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Casa 101 HUD (space model)

Technical Information

Catalogue No: C1219
Category: Head-Up Display [HUD]
Object Type: Model
Object Name: Casa 101 HUD (space model)
Part No: None
Serial No: None
Manufacturer: Marconi Electronic Systems
Division: Airborne Display [ADD]
Platform(s): CASA C101DD
Year of Manufacture: circa 1988
Dimensions:
Width (mm):
165 
Height (mm):
350 
Depth (mm):
660 
Weight (g):
3,760 
Location: Main Store
Inscription(s):

Dymo labels:
"ADD 019 CASA 101" & "601"

Notes:

In 1988 Marconi Electronic Systems developed a HUD for the CASA C101DD which was an improved model of the Trainer designed as a light attack aircraft. The main controls for aircraft management and armament operation are grouped on the Hands On Throttle and Stick (HOTAS). The HOTAS arrangement ensures maximum efficiency when using the aircraft as a weapons system.
The HUD is the pilot’s primary information instrument. The control and display unit allows the pilot to input and monitor the mission data and to select the operation modes and the track points.
The data presented on the HUD are the flight parameters, steering parameters and the attack data. The steering parameters are presented in either the self-contained navigation mode or in the radio-aided navigation mode. The attack data is displayed in Continuously Computed Impact Point (CCIP) mode for ground attack manoeuvres and for air-to-air manoeuvres the attack data is presented on the HUD in Continuous Tracking (CT) mode or in Continuously Computed Impact Line (CCIL) mode.
Only seven HUDs were made and the CASA C101DD did not go into production. This is a model of the HUD used as a cockpit fit unit or for marketing.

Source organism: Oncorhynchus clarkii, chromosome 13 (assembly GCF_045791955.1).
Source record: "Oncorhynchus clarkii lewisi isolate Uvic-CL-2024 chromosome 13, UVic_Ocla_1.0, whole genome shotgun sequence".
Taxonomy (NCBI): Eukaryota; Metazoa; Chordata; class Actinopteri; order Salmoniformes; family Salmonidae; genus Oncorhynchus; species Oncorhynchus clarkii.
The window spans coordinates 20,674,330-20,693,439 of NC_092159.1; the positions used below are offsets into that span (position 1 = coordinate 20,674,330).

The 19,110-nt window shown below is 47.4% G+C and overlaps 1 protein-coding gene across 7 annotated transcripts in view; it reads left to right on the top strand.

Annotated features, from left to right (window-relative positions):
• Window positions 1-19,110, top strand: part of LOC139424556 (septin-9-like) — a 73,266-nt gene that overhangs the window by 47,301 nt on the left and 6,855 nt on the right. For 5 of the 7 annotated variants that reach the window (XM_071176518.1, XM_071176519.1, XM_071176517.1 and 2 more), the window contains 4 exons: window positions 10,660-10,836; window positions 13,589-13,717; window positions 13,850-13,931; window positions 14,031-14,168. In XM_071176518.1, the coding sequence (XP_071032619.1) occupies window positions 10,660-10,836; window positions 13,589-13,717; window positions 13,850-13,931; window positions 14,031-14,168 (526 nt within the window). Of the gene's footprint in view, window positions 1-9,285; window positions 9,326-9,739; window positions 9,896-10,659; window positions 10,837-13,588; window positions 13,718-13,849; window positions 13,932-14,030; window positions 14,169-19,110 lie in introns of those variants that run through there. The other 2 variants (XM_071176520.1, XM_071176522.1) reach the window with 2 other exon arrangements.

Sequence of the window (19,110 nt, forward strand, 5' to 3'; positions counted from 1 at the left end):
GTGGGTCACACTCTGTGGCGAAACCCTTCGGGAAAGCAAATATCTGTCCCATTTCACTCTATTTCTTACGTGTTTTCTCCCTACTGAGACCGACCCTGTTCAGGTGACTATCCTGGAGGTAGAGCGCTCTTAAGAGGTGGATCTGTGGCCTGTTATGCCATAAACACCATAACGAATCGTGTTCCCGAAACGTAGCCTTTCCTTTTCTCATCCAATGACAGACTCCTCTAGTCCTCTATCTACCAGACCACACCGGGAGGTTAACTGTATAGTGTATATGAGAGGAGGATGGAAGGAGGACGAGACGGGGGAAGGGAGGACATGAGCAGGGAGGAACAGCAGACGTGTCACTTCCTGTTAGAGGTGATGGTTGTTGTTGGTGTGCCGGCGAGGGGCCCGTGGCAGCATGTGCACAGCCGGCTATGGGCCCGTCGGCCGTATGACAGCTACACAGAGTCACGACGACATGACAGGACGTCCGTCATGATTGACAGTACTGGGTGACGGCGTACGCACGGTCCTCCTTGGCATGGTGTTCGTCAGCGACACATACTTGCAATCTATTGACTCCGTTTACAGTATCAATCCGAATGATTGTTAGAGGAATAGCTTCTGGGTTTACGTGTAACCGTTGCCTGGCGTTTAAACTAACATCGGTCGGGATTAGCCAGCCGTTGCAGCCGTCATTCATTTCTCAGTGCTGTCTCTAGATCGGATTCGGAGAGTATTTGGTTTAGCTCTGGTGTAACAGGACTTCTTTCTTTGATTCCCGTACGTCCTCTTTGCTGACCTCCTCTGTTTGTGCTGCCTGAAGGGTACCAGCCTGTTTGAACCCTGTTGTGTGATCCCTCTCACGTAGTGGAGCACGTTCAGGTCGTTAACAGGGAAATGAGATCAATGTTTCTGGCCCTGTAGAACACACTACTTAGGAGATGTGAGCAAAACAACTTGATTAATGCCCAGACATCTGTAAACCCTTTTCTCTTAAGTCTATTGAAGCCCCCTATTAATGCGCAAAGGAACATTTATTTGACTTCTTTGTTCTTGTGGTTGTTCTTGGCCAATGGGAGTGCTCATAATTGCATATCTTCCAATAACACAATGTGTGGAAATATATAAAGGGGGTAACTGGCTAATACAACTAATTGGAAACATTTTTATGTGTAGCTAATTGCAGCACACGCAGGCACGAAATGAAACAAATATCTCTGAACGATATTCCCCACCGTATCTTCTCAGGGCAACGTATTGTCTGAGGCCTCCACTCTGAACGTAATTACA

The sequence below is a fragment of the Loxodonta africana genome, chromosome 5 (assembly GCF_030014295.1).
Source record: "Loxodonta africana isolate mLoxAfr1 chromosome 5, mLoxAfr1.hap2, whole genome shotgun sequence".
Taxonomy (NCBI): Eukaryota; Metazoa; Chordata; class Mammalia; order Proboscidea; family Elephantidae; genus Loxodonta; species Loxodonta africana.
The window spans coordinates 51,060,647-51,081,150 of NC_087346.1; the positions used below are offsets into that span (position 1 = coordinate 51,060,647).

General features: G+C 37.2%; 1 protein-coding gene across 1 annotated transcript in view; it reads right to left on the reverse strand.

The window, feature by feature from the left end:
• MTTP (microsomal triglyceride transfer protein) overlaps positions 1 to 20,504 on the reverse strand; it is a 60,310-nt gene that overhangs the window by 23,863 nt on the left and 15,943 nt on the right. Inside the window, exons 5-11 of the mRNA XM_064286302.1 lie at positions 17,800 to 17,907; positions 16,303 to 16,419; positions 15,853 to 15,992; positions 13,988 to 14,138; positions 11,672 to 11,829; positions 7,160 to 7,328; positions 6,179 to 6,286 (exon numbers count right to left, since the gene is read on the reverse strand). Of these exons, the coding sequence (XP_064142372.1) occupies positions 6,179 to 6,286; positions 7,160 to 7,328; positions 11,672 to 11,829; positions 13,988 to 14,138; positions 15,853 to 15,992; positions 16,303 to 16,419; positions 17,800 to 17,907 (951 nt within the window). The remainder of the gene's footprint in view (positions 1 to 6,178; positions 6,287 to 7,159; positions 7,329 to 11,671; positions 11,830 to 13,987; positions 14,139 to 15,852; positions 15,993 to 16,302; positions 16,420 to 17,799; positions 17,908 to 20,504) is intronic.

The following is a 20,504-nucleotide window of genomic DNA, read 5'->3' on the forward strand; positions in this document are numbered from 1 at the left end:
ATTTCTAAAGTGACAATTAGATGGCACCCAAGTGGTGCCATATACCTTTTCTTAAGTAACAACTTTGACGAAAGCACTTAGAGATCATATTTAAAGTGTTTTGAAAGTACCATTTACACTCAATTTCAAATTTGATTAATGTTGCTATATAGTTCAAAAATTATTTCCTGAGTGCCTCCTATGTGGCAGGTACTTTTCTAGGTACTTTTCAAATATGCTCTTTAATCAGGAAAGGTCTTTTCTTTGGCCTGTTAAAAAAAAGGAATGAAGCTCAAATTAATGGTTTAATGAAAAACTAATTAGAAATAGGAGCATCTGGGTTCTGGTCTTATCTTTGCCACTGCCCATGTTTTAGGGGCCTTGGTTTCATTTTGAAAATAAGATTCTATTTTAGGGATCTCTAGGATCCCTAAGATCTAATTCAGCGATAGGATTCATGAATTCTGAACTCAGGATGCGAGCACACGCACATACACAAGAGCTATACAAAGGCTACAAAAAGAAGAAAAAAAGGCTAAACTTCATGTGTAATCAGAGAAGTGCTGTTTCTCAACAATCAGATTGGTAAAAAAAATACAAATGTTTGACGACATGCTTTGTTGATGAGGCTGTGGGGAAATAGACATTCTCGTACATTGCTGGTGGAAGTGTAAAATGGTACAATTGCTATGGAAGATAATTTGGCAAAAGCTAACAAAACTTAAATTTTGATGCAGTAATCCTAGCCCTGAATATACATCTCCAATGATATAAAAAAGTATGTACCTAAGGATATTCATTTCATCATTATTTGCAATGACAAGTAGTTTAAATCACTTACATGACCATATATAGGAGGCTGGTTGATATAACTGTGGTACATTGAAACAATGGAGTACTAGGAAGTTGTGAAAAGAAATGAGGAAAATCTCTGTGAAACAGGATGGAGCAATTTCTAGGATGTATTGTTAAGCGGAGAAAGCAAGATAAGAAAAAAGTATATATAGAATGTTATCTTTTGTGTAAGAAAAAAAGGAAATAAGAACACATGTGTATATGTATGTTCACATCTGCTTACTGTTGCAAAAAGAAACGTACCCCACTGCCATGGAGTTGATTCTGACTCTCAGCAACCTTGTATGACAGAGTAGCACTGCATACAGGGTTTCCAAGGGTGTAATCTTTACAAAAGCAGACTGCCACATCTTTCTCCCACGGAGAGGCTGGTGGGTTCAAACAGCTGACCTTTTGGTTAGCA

The RAA contains a number of models of equipment and aircraft. The equipment models were used as a marketing aid and often to ensure that the production unit will fit in the space; this was particularly true for Head Up Displays. Such equipment models will have minimal or no functionality. Models might  just be used as weighted units or as cockpit lighting evaluation units. The HUD used on the YF-16 was of the correct weight and envelope but only mounted the Spin 'chute button (a feature only required for the early test flights). Many of these models were made by professional model makers from the original drawings and could be quite expensive; alternatively the real hardware would be used.

The aircraft models range from the simple small scale kits to quite large display items. The large model aircraft were often a marketing tool from places like Airbus or Boeing but may be found in Boardrooms or Reception areas wheras the small models may be given as a visitor handout. Those models made from kits have largely been brought in from home but are useful to illustrate the platform alongside the equipment. The large models will be hugely expensive.

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